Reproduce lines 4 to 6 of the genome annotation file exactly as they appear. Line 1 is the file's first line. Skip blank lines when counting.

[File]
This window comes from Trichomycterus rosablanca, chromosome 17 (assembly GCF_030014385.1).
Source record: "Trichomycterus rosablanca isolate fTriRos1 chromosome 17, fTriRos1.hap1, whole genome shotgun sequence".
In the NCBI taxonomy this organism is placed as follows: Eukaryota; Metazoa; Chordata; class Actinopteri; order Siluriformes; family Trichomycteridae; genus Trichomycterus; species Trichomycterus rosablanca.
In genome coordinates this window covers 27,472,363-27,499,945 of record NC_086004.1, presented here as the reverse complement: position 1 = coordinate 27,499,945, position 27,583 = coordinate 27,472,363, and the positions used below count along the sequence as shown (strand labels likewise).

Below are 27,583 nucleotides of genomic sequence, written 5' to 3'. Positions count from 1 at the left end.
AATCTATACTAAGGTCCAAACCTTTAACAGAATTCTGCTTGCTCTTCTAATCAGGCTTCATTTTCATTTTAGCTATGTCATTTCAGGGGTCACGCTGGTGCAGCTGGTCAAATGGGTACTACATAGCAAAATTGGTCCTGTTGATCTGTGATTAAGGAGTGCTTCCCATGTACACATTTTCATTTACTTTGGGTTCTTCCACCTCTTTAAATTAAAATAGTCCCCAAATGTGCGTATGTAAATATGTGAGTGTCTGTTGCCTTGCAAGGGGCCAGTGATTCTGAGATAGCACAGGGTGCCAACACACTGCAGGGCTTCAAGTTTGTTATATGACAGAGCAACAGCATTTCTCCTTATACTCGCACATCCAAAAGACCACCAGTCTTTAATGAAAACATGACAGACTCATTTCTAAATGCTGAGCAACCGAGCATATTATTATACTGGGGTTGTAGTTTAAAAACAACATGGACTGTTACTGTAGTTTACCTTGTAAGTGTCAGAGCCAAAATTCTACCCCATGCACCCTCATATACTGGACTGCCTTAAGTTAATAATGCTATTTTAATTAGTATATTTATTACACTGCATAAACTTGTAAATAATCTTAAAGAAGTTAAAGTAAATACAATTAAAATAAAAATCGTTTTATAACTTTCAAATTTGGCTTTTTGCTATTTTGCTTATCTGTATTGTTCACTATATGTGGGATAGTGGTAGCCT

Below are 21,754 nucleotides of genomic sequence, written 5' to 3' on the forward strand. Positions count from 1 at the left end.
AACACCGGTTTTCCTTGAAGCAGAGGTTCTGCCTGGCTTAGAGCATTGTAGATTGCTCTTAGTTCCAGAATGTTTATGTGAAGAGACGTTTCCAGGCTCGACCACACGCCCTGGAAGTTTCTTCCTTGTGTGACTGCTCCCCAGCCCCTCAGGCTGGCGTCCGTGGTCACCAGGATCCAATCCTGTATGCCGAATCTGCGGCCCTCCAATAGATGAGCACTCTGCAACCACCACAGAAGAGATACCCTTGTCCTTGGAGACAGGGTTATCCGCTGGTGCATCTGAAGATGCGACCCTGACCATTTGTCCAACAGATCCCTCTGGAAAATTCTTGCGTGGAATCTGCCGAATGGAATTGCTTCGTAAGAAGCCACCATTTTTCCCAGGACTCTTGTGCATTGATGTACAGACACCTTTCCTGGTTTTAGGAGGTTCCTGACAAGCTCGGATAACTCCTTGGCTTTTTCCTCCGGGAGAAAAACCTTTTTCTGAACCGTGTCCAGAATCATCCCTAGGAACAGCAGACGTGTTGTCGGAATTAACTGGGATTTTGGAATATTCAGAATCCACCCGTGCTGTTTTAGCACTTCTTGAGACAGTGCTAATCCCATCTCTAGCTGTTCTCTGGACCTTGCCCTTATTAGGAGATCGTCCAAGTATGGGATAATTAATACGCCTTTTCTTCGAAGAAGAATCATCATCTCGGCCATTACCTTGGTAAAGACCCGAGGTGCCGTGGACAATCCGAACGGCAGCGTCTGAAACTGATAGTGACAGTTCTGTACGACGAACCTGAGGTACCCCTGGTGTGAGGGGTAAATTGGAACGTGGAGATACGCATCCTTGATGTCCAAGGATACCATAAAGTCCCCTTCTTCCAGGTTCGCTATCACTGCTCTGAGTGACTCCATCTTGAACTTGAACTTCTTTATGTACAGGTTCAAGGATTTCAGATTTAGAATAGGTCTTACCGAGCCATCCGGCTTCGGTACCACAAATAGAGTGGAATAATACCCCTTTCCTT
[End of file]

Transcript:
In genome coordinates this window covers 27,472,363-27,499,945 of record NC_086004.1, presented here as the reverse complement: position 1 = coordinate 27,499,945, position 27,583 = coordinate 27,472,363, and the positions used below count along the sequence as shown (strand labels likewise).

Below are 27,583 nucleotides of genomic sequence, written 5' to 3'. Positions count from 1 at the left end.
AATCTATACTAAGGTCCAAACCTTTAACAGAATTCTGCTTGCTCTTCTAATCAGGCTTCATTTTCATTTTAGCTATGTCATTTCAGGGGTCACGCTGGTGCAGCTGGTCAAATGGGTACTACATAGCAAAATTGGTCCTGTTGATCTGTGATTAAGGAGTGCTTCCCATGTACACATTTTCATTTACTTTGGGTTCTTCCACCTCTTTAAATTAAAATAGTCCCCAAATGTGCGTATGTAAATATGTGAGTGTCTGTTGCCTTGCAAGGGGCCAGTGATTCTGAGATAGCACAGGGTGCCAACACACTGCAGGGCTTCAAGTTTGTTATATGACAGAGCAACAGCATTTCTCCTTATACTCGCACATCCAAAAGACCACCAGTCTTTAATGAAAACATGACAGACTCATTTCTAAATGCTGAGCAACCGAGCATATTATTATACTGGGGTTGTAGTTTAAAAACAACATGGACTGTTACTGTAGTTTACCTTGTAAGTGTCAGAGCCAAAATTCTACCCCATGCACCCTCATATACTGGACTGCCTTAAGTTAATAATGCTATTTTAATTAGTATATTTATTACACTGCATAAACTTGTAAATAATCTTAAAGAAGTTAAAGTAAATACAATTAAAATAAAAATCGTTTTATAACTTTCAAATTTGGCTTTTTGCTATTTTGCTTATCTGTATTGTTCACTATATGTGGGATAGTGGTAGCCT